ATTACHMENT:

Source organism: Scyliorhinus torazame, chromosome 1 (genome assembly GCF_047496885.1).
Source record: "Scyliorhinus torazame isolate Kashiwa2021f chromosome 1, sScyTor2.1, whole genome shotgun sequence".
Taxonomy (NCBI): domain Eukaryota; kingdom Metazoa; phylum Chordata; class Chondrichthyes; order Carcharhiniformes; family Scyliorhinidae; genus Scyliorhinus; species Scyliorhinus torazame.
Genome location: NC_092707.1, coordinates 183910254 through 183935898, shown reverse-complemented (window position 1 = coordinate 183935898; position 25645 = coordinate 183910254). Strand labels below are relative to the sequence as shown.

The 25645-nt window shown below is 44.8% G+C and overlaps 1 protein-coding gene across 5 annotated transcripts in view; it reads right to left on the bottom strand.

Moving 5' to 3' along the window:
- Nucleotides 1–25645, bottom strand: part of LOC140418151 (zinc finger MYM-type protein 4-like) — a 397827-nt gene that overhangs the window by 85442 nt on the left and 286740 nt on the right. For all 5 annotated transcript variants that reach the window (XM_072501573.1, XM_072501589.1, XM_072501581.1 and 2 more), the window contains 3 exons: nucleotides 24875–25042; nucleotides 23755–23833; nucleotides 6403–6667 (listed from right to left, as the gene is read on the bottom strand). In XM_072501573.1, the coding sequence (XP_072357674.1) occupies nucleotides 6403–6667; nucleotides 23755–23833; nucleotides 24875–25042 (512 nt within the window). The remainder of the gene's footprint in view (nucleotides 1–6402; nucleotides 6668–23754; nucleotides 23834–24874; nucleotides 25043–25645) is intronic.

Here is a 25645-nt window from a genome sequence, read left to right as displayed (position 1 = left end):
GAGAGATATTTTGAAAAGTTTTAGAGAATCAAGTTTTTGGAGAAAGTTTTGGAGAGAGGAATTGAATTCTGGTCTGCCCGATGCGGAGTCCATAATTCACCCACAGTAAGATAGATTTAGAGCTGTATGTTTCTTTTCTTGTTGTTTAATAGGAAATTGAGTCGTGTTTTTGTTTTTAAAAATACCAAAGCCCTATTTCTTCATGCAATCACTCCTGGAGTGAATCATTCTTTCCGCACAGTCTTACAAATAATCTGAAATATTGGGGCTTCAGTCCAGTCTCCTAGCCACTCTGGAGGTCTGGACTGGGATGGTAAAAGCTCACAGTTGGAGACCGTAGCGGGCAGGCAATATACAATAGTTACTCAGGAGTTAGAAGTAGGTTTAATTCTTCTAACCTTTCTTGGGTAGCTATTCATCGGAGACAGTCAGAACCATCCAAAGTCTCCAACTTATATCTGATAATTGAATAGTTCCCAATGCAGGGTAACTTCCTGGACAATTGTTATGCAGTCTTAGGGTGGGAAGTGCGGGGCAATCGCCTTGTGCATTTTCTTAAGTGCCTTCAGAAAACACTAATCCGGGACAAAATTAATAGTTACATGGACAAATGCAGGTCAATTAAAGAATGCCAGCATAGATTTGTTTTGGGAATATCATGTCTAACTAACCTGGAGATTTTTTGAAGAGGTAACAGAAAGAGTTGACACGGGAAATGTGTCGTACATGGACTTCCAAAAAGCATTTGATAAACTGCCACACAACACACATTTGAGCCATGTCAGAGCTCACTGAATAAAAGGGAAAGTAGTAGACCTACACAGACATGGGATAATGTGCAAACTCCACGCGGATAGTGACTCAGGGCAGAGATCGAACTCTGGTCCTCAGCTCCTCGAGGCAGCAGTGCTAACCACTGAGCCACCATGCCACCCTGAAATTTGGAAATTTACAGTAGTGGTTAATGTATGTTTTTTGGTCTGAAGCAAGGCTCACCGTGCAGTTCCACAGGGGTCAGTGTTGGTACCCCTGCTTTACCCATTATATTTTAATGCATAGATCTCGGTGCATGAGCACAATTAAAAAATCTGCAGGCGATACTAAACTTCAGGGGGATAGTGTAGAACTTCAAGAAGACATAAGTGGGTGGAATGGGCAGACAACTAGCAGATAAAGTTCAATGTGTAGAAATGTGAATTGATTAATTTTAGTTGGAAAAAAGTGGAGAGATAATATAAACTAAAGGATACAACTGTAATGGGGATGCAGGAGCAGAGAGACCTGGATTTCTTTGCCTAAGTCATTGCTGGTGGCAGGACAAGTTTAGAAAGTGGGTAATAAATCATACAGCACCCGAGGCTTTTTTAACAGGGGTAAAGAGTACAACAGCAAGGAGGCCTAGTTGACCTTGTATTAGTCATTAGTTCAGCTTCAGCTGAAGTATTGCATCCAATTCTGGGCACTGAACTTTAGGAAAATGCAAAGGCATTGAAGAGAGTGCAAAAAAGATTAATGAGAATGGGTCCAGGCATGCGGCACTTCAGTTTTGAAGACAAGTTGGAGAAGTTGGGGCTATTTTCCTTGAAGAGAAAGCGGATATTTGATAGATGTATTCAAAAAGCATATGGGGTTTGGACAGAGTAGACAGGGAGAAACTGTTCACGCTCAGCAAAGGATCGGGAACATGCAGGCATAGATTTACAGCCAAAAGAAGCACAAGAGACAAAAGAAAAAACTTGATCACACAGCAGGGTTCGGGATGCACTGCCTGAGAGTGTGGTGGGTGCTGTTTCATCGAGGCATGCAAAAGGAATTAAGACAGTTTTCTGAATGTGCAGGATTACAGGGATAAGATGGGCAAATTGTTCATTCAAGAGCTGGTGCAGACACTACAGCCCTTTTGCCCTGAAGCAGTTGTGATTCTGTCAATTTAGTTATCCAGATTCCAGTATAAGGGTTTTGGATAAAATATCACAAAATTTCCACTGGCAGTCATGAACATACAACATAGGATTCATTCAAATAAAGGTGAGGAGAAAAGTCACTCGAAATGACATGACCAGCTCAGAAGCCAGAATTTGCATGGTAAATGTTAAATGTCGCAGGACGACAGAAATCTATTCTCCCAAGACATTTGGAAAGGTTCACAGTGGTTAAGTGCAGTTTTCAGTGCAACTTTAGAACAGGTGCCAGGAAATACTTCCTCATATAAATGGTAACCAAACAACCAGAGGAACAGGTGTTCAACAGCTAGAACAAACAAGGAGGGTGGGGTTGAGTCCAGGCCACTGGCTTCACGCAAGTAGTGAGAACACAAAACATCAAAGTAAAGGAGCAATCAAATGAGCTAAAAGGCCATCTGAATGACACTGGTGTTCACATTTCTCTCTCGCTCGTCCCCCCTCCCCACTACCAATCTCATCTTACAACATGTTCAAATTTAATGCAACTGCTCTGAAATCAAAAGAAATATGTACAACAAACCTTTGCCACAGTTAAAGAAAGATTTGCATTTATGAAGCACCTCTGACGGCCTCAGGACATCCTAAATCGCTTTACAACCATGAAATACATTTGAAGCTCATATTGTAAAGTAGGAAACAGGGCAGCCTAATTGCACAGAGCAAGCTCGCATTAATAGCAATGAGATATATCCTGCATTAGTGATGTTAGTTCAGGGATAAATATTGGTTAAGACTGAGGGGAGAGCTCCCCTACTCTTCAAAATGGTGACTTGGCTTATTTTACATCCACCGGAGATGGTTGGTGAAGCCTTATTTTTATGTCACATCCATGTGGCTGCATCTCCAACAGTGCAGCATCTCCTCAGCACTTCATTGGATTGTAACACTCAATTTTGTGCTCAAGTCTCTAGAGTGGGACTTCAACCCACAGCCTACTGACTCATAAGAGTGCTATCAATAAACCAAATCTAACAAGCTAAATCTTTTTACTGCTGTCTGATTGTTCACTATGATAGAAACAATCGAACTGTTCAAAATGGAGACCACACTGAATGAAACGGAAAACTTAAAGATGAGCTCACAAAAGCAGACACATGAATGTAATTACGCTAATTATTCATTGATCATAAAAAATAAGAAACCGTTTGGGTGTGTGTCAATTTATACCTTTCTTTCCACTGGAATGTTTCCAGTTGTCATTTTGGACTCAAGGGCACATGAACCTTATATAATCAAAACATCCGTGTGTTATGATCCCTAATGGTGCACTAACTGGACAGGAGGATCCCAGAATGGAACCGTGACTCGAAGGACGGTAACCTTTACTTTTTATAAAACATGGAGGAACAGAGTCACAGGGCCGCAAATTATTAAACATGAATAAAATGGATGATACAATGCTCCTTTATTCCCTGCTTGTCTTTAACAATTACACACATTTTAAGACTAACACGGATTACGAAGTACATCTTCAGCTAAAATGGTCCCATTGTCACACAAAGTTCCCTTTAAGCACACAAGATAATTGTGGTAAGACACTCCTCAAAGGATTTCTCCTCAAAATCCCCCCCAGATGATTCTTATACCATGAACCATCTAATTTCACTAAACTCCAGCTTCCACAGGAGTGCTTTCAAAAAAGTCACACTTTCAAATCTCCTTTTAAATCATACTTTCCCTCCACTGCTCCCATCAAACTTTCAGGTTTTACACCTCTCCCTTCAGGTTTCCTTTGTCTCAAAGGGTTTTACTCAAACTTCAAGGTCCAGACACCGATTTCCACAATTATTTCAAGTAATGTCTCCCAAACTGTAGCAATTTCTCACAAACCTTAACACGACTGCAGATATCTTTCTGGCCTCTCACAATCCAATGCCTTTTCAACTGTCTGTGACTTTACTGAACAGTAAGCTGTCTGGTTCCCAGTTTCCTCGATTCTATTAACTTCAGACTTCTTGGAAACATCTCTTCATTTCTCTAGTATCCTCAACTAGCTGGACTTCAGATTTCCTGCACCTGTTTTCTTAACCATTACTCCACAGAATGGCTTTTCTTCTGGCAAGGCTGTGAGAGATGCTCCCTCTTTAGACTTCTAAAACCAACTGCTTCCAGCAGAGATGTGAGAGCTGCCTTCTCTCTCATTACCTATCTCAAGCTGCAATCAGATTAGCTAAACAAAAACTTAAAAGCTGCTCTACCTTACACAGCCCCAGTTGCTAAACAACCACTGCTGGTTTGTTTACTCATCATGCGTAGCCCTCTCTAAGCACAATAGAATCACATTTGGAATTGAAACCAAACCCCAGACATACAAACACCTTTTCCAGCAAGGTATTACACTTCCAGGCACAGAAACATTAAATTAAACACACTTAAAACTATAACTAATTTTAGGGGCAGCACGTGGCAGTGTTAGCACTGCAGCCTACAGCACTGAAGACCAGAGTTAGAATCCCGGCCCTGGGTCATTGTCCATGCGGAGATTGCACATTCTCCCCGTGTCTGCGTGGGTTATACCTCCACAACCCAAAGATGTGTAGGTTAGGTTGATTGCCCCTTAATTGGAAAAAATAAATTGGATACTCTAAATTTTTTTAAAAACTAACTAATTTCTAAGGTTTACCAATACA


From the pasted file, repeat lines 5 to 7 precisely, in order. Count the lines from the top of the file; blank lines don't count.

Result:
The 25645-nt window shown below is 44.8% G+C and overlaps 1 protein-coding gene across 5 annotated transcripts in view; it reads right to left on the bottom strand.

Moving 5' to 3' along the window:
- Nucleotides 1–25645, bottom strand: part of LOC140418151 (zinc finger MYM-type protein 4-like) — a 397827-nt gene that overhangs the window by 85442 nt on the left and 286740 nt on the right. For all 5 annotated transcript variants that reach the window (XM_072501573.1, XM_072501589.1, XM_072501581.1 and 2 more), the window contains 3 exons: nucleotides 24875–25042; nucleotides 23755–23833; nucleotides 6403–6667 (listed from right to left, as the gene is read on the bottom strand). In XM_072501573.1, the coding sequence (XP_072357674.1) occupies nucleotides 6403–6667; nucleotides 23755–23833; nucleotides 24875–25042 (512 nt within the window). The remainder of the gene's footprint in view (nucleotides 1–6402; nucleotides 6668–23754; nucleotides 23834–24874; nucleotides 25043–25645) is intronic.